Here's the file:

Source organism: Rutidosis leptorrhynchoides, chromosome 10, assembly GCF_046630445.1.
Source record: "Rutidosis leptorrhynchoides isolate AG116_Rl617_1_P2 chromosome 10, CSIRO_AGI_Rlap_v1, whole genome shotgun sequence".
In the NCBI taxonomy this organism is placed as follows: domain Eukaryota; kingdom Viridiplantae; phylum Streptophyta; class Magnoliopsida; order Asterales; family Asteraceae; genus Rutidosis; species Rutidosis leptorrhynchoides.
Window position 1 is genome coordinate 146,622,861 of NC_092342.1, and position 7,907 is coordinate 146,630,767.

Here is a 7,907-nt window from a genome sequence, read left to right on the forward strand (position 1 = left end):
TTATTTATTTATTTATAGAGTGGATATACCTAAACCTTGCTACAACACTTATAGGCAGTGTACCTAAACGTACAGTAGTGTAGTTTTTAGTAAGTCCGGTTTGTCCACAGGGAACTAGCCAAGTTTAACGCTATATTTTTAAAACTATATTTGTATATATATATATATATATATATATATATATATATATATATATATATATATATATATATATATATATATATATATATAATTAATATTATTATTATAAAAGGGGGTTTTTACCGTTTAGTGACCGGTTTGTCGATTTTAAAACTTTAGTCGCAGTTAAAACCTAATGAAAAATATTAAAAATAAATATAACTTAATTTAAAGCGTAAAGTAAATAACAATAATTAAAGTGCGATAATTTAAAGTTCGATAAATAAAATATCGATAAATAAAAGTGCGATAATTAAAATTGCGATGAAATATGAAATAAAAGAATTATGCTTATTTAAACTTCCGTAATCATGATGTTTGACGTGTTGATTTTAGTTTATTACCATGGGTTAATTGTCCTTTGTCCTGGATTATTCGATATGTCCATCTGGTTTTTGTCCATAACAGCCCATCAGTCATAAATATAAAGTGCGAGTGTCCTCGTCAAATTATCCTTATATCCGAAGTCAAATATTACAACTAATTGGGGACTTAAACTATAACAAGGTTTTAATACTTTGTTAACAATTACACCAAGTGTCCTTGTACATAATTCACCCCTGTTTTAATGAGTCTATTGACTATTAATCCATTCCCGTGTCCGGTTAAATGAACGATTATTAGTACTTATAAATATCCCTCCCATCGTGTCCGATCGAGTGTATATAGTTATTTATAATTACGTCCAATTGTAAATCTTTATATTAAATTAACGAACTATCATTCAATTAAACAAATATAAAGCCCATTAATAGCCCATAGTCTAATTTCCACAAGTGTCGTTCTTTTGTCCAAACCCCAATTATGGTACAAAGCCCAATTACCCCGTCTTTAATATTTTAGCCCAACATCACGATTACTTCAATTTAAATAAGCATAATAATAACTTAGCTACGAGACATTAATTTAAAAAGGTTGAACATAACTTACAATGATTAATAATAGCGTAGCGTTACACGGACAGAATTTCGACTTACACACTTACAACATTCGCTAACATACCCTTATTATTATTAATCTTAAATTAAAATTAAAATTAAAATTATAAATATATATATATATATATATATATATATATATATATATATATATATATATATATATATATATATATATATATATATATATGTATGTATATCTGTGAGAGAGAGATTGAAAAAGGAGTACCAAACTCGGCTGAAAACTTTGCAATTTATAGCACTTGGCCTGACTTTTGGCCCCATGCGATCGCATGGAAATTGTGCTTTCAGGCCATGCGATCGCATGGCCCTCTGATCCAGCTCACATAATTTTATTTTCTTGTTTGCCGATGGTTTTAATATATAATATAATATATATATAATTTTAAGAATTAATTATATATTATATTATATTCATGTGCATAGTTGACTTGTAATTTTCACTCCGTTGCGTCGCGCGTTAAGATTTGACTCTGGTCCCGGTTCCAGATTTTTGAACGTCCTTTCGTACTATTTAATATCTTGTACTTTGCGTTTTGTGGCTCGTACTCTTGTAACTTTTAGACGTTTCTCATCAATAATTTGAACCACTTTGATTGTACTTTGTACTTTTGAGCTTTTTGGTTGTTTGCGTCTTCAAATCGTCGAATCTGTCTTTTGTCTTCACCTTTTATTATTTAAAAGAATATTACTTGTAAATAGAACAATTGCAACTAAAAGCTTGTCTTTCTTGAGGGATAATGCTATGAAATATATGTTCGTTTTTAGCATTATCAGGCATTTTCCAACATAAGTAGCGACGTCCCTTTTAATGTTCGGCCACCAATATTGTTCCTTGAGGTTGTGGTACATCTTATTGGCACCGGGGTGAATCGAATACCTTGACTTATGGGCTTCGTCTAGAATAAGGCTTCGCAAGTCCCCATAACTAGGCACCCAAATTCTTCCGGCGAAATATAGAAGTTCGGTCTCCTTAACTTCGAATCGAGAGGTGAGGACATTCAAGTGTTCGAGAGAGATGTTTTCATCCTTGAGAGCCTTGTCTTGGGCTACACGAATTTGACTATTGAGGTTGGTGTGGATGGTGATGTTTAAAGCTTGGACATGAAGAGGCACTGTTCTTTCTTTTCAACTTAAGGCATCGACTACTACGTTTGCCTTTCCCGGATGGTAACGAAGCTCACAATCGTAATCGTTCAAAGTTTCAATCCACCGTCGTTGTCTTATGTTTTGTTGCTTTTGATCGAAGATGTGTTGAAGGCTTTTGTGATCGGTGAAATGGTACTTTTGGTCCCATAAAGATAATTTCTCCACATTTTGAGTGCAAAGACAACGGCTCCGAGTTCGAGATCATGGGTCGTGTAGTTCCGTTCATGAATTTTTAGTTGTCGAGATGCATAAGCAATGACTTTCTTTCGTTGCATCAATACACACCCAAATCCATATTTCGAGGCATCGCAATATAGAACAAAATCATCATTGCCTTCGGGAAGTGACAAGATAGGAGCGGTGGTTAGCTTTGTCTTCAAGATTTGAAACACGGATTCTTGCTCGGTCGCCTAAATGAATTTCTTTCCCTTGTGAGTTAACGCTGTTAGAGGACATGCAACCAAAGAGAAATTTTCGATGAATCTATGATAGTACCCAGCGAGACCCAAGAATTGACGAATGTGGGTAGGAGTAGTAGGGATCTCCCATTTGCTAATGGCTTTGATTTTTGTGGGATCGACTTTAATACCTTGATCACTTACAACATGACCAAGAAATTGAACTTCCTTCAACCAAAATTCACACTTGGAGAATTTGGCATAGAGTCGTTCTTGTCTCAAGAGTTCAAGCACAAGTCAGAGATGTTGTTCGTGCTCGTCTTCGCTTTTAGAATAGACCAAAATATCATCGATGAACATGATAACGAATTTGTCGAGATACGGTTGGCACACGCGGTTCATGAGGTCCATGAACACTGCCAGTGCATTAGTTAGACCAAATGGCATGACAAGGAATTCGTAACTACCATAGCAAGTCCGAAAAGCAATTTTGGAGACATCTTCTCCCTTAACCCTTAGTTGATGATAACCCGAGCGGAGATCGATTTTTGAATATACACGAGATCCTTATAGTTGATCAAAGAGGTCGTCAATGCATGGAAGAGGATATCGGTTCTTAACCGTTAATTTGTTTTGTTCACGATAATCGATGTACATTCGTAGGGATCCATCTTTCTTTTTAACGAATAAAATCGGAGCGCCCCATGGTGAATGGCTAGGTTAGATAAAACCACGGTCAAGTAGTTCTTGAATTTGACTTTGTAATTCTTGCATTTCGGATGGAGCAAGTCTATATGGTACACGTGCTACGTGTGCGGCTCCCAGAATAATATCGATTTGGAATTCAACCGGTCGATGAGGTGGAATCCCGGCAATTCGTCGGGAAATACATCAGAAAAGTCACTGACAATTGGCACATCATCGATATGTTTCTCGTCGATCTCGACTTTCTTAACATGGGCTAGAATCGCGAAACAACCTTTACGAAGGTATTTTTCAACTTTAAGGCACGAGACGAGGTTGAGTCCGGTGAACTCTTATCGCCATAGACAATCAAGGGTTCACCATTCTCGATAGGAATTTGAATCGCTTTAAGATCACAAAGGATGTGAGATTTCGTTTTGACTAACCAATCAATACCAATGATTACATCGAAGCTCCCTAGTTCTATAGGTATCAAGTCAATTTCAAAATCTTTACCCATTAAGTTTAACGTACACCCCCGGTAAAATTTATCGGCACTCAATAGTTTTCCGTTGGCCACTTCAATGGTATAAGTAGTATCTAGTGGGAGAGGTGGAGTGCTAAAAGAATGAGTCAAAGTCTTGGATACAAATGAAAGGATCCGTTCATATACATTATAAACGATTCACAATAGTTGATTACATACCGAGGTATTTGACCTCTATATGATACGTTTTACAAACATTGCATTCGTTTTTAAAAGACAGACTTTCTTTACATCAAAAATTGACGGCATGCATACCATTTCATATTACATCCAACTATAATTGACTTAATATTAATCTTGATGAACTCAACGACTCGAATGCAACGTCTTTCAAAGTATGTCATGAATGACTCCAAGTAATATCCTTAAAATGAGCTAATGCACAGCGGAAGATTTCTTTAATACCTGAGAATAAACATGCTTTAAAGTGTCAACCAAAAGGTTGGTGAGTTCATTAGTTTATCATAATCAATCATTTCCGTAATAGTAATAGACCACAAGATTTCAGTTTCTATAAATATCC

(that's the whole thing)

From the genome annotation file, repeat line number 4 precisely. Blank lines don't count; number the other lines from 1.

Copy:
Window position 1 is genome coordinate 146,622,861 of NC_092342.1, and position 7,907 is coordinate 146,630,767.